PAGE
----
Personally, I don’t see it, and together with my other studies, it leads me to hold on.  And guess what, that could be wrong, at least in the short-run.  But when you take into account the odds of making two correct timing trades — out now, in later, and the cost of the taxes on my taxable account, the incentives for reducing equity exposure now look poor.

Back to the Beginning

That’s why you need patience and some courage.  Those will steady you through the hard times.  Hard times will come, and I can’t tell you when.  If you want to sell a little now, go ahead, and leave it in a fund that is safe.  Then set up a googlebot to track both “buy-and-hold” and “dead.”  When you begin to get a lot of pings, invest the money again.

But for most of us, we will be best off maintaining a constant risk posture, because it is too hard to time the market, especially after taxes.  So, be patient and little courageous.

PS — I don’t say be a LOT courageous, because I’ve seen guys make significant errors taking large chances.  Remember, moderate risk wins in the end.

Article by David J. Merkel, The Aleph Blog

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About the Author

David Merkel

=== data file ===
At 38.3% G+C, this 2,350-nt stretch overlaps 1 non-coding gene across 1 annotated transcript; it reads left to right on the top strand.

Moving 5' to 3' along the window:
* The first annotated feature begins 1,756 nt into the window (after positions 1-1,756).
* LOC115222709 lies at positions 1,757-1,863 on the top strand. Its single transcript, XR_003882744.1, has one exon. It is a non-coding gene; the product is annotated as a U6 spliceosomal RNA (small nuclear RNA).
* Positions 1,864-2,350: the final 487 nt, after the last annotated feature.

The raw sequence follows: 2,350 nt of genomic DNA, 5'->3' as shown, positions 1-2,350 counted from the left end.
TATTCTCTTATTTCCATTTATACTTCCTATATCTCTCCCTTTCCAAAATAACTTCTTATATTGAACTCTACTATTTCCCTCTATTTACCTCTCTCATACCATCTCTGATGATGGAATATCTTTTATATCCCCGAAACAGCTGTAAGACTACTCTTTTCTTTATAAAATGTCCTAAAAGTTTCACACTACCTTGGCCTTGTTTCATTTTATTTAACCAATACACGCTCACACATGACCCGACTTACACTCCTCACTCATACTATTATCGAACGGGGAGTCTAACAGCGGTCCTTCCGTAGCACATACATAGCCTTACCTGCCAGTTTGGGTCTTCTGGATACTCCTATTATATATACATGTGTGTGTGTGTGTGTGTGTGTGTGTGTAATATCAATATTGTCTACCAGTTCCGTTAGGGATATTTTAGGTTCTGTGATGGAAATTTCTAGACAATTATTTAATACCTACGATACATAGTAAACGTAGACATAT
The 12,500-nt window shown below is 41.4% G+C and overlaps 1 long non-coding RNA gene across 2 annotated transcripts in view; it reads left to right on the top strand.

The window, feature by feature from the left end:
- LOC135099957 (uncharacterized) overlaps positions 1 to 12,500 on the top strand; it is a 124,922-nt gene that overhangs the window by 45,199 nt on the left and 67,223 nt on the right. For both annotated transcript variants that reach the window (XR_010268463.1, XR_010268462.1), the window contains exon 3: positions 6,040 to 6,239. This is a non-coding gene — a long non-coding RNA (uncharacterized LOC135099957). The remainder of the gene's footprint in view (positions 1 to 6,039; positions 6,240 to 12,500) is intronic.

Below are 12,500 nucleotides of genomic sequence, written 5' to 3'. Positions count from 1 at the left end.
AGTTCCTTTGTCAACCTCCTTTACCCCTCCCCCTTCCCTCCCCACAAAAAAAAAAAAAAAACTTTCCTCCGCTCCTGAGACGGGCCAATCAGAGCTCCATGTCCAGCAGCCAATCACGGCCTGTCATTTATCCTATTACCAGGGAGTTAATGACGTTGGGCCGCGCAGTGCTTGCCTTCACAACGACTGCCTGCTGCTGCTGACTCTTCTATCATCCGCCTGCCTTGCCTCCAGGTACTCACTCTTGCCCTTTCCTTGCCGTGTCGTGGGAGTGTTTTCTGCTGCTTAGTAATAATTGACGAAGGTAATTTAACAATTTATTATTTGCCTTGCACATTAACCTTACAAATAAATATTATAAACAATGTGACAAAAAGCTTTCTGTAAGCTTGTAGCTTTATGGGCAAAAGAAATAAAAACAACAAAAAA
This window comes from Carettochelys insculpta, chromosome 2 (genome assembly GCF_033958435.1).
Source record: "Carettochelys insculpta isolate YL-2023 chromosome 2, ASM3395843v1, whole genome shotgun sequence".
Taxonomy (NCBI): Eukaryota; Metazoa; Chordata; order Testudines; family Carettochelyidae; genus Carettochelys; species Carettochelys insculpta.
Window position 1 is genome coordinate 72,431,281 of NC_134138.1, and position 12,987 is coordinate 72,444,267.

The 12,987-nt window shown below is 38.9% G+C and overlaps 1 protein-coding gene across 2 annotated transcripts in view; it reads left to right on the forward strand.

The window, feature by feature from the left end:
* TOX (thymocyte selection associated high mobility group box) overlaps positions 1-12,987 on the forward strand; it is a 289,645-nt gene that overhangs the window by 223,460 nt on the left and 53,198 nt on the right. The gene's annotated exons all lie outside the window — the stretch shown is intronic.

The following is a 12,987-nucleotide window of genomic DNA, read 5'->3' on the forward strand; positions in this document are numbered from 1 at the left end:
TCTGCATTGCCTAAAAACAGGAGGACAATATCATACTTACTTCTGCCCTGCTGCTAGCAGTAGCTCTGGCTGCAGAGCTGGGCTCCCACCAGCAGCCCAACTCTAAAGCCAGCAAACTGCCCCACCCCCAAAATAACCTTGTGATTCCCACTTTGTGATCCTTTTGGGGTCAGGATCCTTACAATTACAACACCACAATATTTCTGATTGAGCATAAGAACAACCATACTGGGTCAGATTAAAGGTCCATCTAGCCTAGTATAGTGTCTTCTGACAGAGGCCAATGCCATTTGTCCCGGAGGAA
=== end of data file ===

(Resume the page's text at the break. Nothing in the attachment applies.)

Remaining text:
David J. Merkel, CFA, FSA — 2010-present, I am working on setting up my own equity asset management shop, tentatively called Aleph Investments. It is possible that I might do a joint venture with someone else if we can do more together than separately. From 2008-2010, I was the Chief Economist and Director of Research of Finacorp Securities. I did a many things for Finacorp, mainly research and analysis on a wide variety of fixed income and equity securities, and trading strategies. Until 2007, I was a senior investment analyst at Hovde Capital, responsible for analysis and valuation of investment opportunities for the FIP funds, particularly of companies in the insurance industry. I also managed the internal profit sharing and charitable endowment monies of the firm. From 2003-2007, I was a leading commentator at the investment website RealMoney.com. Back in 2003, after several years of correspondence, James Cramer invited me to write for the site, and I wrote for RealMoney on equity and bond portfolio management, macroeconomics, derivatives, quantitative strategies, insurance issues, corporate governance, etc. My specialty is looking at the interlinkages in the markets in order to understand individual markets better. I no longer contribute to RealMoney; I scaled it back because my work duties have gotten larger, and I began this blog to develop a distinct voice with a wider distribution. After three-plus year of operation, I believe I have achieved that. Prior to joining Hovde in 2003, I managed corporate bonds for Dwight Asset Management. In 1998, I joined the Mount Washington Investment Group as the Mortgage Bond and Asset Liability manager after working with Provident Mutual, AIG and Pacific Standard Life. My background as a life actuary has given me a different perspective on investing. How do you earn money without taking undue risk? How do you convey ideas about investing while showing a proper level of uncertainty on the likelihood of success? How do the various markets fit together, telling us us a broader story than any single piece? These are the themes that I will deal with in this blog. I hold bachelor’s and master’s degrees from Johns Hopkins University. In my spare time, I take care of our eight children with my wonderful wife Ruth.